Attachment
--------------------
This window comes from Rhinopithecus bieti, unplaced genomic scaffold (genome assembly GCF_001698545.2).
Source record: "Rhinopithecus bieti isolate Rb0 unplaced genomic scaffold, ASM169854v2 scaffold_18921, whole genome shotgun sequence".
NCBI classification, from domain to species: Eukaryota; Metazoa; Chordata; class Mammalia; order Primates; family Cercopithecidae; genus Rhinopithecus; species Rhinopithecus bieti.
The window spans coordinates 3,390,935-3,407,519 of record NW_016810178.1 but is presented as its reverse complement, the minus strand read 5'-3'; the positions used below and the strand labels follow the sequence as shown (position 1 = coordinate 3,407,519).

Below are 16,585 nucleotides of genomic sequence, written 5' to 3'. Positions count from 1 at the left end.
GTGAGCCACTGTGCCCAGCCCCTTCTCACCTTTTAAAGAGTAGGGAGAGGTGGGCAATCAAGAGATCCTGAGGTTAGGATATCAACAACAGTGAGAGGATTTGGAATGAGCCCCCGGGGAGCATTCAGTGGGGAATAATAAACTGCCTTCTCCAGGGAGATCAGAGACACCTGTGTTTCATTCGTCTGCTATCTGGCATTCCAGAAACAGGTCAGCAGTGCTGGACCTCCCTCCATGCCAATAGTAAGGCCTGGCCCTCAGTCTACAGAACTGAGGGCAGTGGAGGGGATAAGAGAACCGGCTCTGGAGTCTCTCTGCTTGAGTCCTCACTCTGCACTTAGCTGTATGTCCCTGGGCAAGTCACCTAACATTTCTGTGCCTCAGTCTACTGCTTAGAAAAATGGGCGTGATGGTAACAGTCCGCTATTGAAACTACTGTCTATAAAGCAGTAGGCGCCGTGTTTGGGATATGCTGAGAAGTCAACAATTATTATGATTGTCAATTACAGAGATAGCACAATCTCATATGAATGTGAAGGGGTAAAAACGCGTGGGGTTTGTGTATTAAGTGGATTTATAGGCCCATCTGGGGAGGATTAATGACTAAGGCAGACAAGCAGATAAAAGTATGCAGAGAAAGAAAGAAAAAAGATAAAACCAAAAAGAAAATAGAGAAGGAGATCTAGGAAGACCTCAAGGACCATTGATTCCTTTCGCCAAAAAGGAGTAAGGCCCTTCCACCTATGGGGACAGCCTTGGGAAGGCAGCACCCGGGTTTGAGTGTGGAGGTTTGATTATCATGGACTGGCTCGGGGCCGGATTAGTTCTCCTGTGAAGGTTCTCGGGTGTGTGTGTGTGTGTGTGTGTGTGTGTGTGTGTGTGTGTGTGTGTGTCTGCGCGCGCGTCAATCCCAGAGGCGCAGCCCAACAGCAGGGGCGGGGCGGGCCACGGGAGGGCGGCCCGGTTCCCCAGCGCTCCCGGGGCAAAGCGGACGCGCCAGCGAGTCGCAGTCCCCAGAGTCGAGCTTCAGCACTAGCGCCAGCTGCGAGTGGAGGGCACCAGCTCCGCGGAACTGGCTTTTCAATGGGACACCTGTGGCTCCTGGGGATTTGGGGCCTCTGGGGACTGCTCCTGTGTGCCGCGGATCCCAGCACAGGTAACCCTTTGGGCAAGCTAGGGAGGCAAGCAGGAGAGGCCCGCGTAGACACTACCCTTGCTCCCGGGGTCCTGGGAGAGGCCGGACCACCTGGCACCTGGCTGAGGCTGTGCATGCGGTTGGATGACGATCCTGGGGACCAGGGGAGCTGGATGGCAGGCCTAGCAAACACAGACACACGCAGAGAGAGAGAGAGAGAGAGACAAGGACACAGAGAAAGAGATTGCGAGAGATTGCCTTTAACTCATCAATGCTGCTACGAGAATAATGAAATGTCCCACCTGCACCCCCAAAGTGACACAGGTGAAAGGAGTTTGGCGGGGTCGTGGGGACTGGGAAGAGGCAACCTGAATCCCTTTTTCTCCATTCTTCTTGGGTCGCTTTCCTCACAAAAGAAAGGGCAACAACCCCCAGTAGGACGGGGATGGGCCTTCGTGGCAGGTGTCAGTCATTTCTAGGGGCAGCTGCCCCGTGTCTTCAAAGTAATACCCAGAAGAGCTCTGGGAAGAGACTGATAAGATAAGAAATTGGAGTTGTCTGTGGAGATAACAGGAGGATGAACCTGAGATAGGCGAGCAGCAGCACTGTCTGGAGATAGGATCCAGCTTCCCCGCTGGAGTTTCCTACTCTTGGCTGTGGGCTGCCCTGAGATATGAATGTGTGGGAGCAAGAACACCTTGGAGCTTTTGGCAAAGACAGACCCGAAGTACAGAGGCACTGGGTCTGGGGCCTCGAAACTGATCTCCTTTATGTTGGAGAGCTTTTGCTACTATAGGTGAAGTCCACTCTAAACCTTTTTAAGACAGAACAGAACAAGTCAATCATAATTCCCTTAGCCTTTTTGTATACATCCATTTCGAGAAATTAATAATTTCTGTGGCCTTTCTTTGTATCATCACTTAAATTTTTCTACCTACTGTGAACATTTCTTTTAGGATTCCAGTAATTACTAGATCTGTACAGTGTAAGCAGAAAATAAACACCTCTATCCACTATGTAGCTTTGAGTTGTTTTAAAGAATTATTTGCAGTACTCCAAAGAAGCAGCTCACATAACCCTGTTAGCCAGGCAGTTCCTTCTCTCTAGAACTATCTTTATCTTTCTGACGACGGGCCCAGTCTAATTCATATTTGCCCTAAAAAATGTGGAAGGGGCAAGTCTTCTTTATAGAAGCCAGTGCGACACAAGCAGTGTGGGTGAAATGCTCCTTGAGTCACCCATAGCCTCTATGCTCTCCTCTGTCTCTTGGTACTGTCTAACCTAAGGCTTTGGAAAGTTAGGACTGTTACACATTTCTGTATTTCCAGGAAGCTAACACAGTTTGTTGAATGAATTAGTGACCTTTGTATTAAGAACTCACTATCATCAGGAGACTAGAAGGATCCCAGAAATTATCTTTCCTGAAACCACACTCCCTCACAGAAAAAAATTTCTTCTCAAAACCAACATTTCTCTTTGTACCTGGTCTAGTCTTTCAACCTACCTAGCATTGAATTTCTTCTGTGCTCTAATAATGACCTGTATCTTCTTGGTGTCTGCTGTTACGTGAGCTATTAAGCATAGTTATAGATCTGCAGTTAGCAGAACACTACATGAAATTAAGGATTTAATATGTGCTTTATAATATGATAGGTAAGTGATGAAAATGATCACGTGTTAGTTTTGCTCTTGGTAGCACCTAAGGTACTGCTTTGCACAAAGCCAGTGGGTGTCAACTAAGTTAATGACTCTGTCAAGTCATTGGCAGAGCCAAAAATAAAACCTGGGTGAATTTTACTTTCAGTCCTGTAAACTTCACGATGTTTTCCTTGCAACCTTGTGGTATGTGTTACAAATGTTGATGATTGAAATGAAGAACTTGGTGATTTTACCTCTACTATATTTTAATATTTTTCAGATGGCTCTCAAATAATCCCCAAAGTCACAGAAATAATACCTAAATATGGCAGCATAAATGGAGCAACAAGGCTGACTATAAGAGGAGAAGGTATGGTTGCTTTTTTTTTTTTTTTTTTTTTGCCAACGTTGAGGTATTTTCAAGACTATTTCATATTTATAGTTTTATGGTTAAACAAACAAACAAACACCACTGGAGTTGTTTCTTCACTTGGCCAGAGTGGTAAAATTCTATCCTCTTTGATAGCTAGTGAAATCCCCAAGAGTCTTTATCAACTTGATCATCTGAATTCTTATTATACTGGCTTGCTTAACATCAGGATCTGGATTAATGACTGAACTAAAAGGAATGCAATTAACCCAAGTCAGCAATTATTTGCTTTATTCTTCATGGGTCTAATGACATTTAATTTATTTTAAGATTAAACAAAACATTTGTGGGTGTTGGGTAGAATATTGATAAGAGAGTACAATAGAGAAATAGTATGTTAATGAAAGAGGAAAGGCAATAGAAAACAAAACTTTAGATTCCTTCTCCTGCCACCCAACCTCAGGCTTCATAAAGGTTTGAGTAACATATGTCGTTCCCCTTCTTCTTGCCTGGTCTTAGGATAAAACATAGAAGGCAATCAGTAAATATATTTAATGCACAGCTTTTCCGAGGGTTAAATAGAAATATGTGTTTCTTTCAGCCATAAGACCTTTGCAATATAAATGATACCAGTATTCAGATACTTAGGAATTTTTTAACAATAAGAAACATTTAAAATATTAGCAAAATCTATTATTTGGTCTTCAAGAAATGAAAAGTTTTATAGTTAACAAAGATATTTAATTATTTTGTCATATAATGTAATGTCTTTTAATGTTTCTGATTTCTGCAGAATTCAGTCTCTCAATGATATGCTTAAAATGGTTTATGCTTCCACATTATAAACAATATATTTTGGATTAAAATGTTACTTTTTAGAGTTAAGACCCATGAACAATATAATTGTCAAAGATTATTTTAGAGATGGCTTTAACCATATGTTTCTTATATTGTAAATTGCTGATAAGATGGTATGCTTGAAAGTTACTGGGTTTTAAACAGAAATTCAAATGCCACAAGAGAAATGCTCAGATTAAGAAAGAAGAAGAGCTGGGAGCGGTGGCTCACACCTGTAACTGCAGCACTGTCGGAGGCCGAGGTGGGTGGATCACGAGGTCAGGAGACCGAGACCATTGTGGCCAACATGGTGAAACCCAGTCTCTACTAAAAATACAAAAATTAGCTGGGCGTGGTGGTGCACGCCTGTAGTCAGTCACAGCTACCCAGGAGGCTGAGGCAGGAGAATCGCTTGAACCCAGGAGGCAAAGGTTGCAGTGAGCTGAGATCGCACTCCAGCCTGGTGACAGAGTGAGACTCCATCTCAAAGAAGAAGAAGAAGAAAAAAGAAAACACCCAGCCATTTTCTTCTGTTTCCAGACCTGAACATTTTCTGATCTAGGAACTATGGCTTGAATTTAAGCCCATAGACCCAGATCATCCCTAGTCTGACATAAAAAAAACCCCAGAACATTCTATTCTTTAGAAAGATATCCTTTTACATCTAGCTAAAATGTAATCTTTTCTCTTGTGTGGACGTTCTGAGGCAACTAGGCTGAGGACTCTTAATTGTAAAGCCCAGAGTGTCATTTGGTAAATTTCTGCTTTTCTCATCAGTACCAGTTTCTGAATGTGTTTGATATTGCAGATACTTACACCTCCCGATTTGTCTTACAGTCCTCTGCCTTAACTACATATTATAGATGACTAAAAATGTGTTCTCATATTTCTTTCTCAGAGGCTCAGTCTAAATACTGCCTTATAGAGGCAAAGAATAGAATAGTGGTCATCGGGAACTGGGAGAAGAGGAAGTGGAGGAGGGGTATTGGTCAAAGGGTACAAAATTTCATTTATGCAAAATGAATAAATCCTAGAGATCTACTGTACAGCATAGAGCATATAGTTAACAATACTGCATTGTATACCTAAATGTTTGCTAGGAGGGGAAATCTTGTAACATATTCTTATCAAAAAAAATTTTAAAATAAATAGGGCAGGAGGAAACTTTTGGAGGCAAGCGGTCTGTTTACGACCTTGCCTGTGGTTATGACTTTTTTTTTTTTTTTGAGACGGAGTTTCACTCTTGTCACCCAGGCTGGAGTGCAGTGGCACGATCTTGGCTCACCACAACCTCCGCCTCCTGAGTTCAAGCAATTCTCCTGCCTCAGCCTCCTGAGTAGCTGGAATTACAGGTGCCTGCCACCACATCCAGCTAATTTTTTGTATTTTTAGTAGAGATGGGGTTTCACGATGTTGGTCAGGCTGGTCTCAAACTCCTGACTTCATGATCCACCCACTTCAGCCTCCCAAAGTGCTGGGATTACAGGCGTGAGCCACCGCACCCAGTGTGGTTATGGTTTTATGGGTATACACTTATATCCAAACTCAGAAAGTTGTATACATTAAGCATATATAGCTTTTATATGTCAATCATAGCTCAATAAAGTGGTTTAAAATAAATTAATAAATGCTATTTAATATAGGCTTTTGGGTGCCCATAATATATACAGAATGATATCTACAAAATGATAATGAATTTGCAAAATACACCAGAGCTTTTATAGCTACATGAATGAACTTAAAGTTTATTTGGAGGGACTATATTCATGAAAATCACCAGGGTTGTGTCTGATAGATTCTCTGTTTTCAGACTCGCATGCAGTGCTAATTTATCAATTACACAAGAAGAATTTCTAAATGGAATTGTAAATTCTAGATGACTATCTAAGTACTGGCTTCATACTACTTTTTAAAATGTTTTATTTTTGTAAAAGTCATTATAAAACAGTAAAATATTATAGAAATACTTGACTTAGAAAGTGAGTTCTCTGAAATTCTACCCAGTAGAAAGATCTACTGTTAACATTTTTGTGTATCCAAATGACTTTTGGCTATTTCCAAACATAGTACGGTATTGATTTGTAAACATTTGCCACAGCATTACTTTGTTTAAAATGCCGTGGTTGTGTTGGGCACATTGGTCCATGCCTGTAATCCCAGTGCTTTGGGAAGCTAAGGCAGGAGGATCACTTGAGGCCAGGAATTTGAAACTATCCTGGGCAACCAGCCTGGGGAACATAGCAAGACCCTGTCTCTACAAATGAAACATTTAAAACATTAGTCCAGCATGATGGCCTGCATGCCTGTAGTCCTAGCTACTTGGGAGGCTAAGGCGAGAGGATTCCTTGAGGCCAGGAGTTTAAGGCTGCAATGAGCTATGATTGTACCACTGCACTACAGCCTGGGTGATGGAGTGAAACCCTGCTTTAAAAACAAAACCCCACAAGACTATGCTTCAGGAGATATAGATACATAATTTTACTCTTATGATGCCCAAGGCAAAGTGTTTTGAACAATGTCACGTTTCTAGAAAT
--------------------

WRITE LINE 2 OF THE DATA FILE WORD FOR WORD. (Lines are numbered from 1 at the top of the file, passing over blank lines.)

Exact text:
Source record: "Rhinopithecus bieti isolate Rb0 unplaced genomic scaffold, ASM169854v2 scaffold_18921, whole genome shotgun sequence".